Racing into the digital age



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Since 2006, an assortment of Little 500 riders have worn stickers on their helmets to help senior informatics majors on a group project. This year’s group has made serious improvements, including recruiting more riders, and this year their data is hitting the Web. David Orr Buy Photos



Who: Josh LaMar, Courtney Heban, Deema AlGhanim, Holly Beyerle and Heather Giles — senior informatics majors

What: iCycle, their Informatics Capstone senior project

Where: Four radio frequency identification tags (RFID) will be placed on every Little 500 rider’s helmet.

When: Placed on riders’ helmets on race day, the RFID tags will communicate riders’ times with antennas hanging from the pole.

Why: The data will be compiled and released to the public so people who aren’t at the race and even those who are can have an accurate leaderboard.

How to watch on race day: iuicycle.com and idsnews.com OR download the iPhone app from iuicycle.com to get the leaderboard on your phone while at the race.

How it works

1. RFID tags are placed on riders. The tags are virtually weightless.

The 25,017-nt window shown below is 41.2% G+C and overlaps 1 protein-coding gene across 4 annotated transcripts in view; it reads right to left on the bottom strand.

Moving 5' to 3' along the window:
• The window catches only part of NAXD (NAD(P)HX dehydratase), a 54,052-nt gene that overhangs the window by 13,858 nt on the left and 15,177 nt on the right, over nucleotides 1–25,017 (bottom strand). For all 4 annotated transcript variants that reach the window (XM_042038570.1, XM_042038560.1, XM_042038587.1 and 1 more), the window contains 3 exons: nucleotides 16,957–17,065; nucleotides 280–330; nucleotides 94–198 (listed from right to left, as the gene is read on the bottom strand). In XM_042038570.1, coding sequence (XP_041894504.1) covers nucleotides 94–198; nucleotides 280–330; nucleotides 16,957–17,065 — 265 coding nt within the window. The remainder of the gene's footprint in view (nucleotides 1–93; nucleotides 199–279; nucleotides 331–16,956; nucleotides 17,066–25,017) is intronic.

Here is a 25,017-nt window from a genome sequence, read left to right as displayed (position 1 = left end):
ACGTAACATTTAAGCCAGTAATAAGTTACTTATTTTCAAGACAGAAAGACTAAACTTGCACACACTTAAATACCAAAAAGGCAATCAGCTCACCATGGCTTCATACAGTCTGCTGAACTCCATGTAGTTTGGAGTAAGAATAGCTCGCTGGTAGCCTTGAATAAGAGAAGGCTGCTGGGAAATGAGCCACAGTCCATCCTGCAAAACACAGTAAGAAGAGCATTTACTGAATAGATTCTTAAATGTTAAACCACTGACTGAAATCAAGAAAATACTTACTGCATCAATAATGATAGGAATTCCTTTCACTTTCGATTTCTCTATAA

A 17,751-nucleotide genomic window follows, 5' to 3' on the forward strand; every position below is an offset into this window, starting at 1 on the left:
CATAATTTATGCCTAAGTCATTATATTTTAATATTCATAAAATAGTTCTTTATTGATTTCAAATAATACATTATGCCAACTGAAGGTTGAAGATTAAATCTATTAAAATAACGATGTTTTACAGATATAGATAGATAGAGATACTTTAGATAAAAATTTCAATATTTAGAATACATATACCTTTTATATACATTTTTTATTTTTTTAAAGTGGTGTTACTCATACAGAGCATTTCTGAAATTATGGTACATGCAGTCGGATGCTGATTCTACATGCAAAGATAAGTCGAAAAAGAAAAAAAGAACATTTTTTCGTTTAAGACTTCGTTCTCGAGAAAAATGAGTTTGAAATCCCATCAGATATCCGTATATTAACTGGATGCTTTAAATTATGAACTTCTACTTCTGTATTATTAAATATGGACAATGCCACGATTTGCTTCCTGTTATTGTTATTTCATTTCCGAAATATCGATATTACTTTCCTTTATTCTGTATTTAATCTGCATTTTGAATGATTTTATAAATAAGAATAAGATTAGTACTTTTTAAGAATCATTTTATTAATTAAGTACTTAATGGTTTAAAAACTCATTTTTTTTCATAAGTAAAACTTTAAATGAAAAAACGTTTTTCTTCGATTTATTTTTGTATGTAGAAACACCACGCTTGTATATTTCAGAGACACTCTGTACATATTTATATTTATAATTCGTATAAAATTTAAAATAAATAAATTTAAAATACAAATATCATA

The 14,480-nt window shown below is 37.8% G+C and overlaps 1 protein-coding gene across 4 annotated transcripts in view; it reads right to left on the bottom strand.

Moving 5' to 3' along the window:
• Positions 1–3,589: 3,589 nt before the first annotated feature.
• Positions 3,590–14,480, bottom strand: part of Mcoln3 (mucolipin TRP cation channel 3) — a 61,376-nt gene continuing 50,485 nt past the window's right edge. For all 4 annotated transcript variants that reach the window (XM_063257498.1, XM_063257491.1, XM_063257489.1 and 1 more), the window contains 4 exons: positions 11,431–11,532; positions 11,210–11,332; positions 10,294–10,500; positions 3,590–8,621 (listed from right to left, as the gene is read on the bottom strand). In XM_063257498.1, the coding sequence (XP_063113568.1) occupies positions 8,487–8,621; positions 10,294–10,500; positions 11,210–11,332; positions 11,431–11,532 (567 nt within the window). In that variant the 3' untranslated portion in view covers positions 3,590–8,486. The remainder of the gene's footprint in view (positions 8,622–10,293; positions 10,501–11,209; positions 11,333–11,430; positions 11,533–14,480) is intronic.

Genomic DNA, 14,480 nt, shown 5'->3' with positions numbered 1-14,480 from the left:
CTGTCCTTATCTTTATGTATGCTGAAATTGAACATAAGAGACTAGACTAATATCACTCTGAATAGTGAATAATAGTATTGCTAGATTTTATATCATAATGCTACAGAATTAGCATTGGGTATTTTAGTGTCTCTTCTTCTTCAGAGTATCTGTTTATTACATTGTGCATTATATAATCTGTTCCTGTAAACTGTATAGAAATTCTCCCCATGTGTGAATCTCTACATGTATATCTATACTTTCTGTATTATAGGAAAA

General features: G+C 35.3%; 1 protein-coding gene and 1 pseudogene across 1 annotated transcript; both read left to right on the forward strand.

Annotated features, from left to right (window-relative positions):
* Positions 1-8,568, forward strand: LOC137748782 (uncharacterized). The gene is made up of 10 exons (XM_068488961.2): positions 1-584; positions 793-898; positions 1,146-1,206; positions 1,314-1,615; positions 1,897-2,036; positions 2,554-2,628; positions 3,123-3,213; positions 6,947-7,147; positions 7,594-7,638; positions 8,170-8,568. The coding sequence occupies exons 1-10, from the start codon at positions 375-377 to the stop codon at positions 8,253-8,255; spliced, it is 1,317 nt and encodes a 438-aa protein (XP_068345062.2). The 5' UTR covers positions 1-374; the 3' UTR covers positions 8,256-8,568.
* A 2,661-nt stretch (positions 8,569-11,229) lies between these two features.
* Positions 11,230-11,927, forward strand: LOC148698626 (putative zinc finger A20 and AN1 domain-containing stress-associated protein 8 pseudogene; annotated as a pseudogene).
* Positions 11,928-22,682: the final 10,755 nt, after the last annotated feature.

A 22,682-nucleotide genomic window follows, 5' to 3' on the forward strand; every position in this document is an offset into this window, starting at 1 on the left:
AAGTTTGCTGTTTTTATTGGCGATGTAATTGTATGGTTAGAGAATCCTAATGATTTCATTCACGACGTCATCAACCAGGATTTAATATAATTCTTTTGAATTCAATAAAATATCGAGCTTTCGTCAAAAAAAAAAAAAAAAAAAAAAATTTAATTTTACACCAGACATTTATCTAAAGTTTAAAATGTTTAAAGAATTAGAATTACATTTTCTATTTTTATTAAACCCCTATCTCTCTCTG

2. Riders compete in the race with the RFID tags.

3. A signal is sent out from the RFID tag to a receptor on a pole attached to the
start/finish line.

4. The signal is transmitted from the pole into a computer that tracks each rider’s time.

LaMar said although iCycle has been in place for several years, this is the first year all riders are required to wear the RFID tags on their helmets.

“It just makes our project more complete,” LaMar said. “The last few years there have only been 17 teams or five teams wearing them (each year), but this year we’re actually doing the whole shebang so that makes iCycle one step closer to hopefully being the official timing system; that’s what we’re shooting for.”

— Stephanie Kuzydym

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